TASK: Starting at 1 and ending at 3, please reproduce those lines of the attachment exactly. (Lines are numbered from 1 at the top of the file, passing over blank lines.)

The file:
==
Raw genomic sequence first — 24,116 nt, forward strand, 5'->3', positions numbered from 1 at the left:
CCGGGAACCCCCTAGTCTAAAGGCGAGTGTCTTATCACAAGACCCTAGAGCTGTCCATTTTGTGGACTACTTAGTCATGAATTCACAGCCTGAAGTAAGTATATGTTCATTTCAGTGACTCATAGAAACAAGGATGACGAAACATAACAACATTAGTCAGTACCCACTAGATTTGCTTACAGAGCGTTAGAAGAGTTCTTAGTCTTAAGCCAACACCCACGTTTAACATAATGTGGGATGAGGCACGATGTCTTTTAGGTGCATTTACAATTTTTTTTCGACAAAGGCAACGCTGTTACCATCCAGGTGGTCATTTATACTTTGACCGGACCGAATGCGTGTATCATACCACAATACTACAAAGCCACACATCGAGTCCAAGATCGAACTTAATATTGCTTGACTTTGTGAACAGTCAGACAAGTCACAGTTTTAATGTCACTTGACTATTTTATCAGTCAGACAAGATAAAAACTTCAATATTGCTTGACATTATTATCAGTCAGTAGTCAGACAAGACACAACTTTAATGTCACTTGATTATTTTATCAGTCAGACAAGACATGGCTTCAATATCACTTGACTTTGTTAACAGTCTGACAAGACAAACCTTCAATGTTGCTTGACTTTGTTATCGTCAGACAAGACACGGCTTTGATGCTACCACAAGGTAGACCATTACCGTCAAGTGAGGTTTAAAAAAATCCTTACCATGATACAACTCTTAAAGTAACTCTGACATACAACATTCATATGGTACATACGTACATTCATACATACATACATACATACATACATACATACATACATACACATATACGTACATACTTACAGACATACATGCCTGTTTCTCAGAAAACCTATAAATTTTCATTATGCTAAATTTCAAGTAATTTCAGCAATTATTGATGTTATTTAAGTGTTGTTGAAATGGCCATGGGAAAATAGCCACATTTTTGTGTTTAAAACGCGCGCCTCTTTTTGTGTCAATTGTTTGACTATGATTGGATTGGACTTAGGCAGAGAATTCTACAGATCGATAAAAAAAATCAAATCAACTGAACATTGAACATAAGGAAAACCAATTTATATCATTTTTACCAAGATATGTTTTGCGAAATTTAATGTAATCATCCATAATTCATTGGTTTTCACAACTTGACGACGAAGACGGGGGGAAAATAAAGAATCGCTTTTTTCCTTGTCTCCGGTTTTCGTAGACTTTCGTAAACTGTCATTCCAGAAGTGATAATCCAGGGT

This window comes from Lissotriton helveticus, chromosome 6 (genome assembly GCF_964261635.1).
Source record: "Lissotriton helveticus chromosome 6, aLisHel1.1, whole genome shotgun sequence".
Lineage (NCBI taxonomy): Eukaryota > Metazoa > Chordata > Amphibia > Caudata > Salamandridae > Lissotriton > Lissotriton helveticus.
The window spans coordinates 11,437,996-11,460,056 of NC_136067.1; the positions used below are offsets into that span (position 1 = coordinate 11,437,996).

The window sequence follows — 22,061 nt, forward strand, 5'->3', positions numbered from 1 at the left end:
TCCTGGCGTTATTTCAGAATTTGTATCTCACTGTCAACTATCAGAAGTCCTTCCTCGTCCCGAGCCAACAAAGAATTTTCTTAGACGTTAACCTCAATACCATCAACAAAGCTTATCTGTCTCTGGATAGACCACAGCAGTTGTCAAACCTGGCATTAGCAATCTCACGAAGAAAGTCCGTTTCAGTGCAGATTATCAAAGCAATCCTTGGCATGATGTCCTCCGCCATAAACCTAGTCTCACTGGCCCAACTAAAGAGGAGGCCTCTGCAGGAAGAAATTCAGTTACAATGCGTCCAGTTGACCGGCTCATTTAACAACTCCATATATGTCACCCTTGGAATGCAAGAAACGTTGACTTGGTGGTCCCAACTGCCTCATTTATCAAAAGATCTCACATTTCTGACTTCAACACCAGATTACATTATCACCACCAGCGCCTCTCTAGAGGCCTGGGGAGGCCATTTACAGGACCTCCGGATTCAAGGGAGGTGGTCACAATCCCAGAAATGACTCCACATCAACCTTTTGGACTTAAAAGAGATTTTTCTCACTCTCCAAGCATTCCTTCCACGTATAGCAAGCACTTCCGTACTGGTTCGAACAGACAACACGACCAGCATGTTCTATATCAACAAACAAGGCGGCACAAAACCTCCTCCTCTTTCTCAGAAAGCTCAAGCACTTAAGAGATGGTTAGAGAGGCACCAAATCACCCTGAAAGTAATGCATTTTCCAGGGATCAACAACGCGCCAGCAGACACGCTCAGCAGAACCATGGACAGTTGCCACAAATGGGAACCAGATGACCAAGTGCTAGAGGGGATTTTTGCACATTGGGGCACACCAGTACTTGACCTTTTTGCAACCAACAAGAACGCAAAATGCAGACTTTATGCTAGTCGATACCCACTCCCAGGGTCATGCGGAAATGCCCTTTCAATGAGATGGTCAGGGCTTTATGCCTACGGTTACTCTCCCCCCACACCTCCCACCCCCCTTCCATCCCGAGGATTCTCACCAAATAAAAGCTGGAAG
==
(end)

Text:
Raw genomic sequence first — 24,116 nt, forward strand, 5'->3', positions numbered from 1 at the left:
CCGGGAACCCCCTAGTCTAAAGGCGAGTGTCTTATCACAAGACCCTAGAGCTGTCCATTTTGTGGACTACTTAGTCATGAATTCACAGCCTGAAGTAAGTATATGTTCATTTCAGTGACTCATAGAAACAAGGATGACGAAACATAACAACATTAGTCAGTACCCACTAGATTTGCTTACAGAGCGTTAGAAGAGTTCTTAGTCTTAAGCCAACACCCACGTTTAACATAATGTGGGATGAGGCACGATGTCTTTTAGGTGCATTTACAATTTTTTTTCGACAAAGGCAACGCTGTTACCATCCAGGTGGTCATTTATACTTTGACCGGACCGAATGCGTGTATCATACCACAATACTACAAAGCCACACATCGAGTCCAAGATCGAACTTAATATTGCTTGACTTTGTGAACAGTCAGACAAGTCACAGTTTTAATGTCACTTGACTATTTTATCAGTCAGACAAGATAAAAACTTCAATATTGCTTGACATTATTATCAGTCAGTAGTCAGACAAGACACAACTTTAATGTCACTTGATTATTTTATCAGTCAGACAAGACATGGCTTCAATATCACTTGACTTTGTTAACAGTCTGACAAGACAAACCTTCAATGTTGCTTGACTTTGTTATCGTCAGACAAGACACGGCTTTGATGCTACCACAAGGTAGACCATTACCGTCAAGTGAGGTTTAAAAAAATCCTTACCATGATACAACTCTTAAAGTAACTCTGACATACAACATTCATATGGTACATACGTACATTCATACATACATACATACATACATACATACATACATACATACACATATACGTACATACTTACAGACATACATGCCTGTTTCTCAGAAAACCTATAAATTTTCATTATGCTAAATTTCAAGTAATTTCAGCAATTATTGATGTTATTTAAGTGTTGTTGAAATGGCCATGGGAAAATAGCCACATTTTTGTGTTTAAAACGCGCGCCTCTTTTTGTGTCAATTGTTTGACTATGATTGGATTGGACTTAGGCAGAGAATTCTACAGATCGATAAAAAAAATCAAATCAACTGAACATTGAACATAAGGAAAACCAATTTATATCATTTTTACCAAGATATGTTTTGCGAAATTTAATGTAATCATCCATAATTCATTGGTTTTCACAACTTGACGACGAAGACGGGGGGAAAATAAAGAATCGCTTTTTTCCTTGTCTCCGGTTTTCGTAGACTTTCGTAAACTGTCATTCCAGAAGTGATAATCCAGGGT

This window comes from Lissotriton helveticus, chromosome 6 (genome assembly GCF_964261635.1).